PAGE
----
The Apache web server has been continuously improved over time and its performance has been optimized. However, it cannot keep up with an NGINX “out-of-the-box”.

2. NGINX: high-performance lightweight

NGINX was only released in 2004 and developed from the start with a focus on performance, the core server and the proxy functions. The web server offers decisive advantages over Apache, especially on limited systems, because it relies on an asynchronous, event-based architecture. This means that a separate process is not started for each connection, but several thousand connections can be handled per process. In this way, NGINX is able to handle a large number of simultaneous requests without sacrificing speed and stability. The resource consumption remains relatively constant even during peak loads, which means that high-performance pages with a large number of accesses are also delivered with limited hardware (e.g. on a Raspberry Pi).

2.1. Dynamic content is not supported

NGINX can also be expanded with modules. However, these have to be compiled into the system, as dynamic loading as is the case with Apache is not possible. In addition, in contrast to Apache, NGINX only supports the delivery of static content, such as images, CSS stylesheets or JavaScript, and also does not offer the possibility of integrating corresponding interpreters through modules. For dynamic content (e.g. PHP, Python or Perl scripts), the requests are passed on to another software (i.e. in the case of PHP to the corresponding interpreter).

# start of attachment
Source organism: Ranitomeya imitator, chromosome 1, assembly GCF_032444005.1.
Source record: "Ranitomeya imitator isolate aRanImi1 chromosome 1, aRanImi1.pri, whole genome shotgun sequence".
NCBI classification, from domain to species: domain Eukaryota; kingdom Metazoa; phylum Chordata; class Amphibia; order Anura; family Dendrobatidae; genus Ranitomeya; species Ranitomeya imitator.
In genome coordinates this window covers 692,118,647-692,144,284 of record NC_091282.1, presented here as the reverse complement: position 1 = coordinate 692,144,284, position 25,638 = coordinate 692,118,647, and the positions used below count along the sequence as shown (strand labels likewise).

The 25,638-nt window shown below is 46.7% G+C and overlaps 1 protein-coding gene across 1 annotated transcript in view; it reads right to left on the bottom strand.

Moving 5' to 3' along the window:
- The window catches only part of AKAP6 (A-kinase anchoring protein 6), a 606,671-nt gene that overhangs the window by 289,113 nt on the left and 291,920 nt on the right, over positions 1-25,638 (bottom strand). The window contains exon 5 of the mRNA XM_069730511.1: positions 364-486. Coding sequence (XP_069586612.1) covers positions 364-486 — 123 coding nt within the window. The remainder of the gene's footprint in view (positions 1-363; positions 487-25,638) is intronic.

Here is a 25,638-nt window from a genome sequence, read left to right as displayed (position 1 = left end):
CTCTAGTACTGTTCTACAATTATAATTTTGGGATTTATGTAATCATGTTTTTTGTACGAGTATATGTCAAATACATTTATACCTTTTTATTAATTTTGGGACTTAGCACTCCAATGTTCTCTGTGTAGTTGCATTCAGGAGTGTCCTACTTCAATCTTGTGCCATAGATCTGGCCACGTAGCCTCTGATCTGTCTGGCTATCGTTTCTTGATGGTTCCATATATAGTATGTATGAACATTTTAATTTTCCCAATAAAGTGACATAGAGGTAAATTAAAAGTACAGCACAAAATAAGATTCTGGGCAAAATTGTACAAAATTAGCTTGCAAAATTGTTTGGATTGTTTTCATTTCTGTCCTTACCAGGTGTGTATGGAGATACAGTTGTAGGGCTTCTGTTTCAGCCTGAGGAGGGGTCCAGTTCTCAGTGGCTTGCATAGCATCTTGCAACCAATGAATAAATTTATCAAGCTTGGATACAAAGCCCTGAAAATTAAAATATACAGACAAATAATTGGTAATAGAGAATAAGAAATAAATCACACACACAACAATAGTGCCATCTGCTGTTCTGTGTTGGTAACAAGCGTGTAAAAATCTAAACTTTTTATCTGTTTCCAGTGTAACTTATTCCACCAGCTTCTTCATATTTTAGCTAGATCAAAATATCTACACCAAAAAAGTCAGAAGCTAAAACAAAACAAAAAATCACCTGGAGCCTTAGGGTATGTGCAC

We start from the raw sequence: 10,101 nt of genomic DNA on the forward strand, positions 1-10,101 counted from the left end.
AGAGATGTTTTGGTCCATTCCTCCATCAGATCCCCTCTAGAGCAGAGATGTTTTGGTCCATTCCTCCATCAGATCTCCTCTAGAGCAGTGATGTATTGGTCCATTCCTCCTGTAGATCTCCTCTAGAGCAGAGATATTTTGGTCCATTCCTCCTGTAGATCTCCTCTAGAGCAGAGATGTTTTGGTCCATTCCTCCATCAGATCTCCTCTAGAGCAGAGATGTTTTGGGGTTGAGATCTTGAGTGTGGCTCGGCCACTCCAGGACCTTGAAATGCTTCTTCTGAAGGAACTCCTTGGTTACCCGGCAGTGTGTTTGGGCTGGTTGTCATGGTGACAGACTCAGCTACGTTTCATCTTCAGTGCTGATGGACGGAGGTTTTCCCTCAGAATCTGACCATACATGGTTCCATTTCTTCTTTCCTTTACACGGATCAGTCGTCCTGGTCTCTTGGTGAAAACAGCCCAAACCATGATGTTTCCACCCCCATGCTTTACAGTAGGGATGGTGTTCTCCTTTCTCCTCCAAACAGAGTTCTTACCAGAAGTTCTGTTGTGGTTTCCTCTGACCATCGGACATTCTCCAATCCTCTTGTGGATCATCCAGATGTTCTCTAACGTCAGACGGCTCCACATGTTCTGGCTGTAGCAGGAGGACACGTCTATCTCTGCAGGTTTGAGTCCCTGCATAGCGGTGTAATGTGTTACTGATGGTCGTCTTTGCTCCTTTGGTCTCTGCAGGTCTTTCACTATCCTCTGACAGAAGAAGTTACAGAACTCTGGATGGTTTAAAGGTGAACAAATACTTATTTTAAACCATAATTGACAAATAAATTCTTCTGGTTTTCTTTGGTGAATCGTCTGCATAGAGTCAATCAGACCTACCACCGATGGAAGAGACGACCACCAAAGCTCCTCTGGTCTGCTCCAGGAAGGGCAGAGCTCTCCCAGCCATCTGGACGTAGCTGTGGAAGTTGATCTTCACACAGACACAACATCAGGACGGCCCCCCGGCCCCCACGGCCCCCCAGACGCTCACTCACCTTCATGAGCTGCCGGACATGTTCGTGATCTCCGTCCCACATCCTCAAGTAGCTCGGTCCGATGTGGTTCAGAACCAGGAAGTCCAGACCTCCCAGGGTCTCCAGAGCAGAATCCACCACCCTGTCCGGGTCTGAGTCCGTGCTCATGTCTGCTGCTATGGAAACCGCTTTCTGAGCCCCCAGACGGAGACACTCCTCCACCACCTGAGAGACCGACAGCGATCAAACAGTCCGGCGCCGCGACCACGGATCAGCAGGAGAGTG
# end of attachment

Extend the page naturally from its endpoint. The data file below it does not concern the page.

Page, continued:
In addition, no configuration adjustments at directory level (through .htaccess) are supported, which means that setting up an NGINX web server is generally a bit more complex than with Apache. However, this only matters if you want to deal with the server administration in detail. Hosting providers who have NGINX in their portfolio usually have the right modules for common tasks.

3. NGINX and Apache as a network

In the WordPress environment in particular, you will often find the combination of an NGINX reverse proxy and one or more Apache backend servers.

In order to benefit from the advantages of both worlds, you can also use NGINX and Apache in combination. While NGINX is particularly suitable as a reverse proxy, for example, Apache is primarily used as a backend server due to its handling of dynamic content.

In practice, this is done by placing the NGINX server in front of one or (as a load balancer) several Apache servers. The incoming connections first go to the NGINX, which takes care of the delivery of the static content. For dynamic content, however, the request is passed on to the Apache server, which can also access its .htaccess file in this context.

4. Conclusion: Apache or NGINX?

There is no general answer to the question of which web server is the better one. Because while NGINX Apache is miles ahead of the rest in terms of performance, it has the edge when it comes to handling dynamic content. The decision ultimately always depends on the individual requirements of your web project. In practice, many users also rely on a network in order to benefit from the strengths of both web servers.

Good to know: The Internet community "Stack Overflow" is a good place to go for developers and administrators. Because there you will not only find answers to most questions about web servers, but also numerous instructions, tutorials and support information with regard to setting up and using Apache, NGINX and their alternatives. These include, for example, the free web server Lighttpd or the open source HTTP / 2-capable Caddy.

The advantages and disadvantages of the two web servers can also be found in the following video:

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NGINX vs Apache: The popular web servers in comparison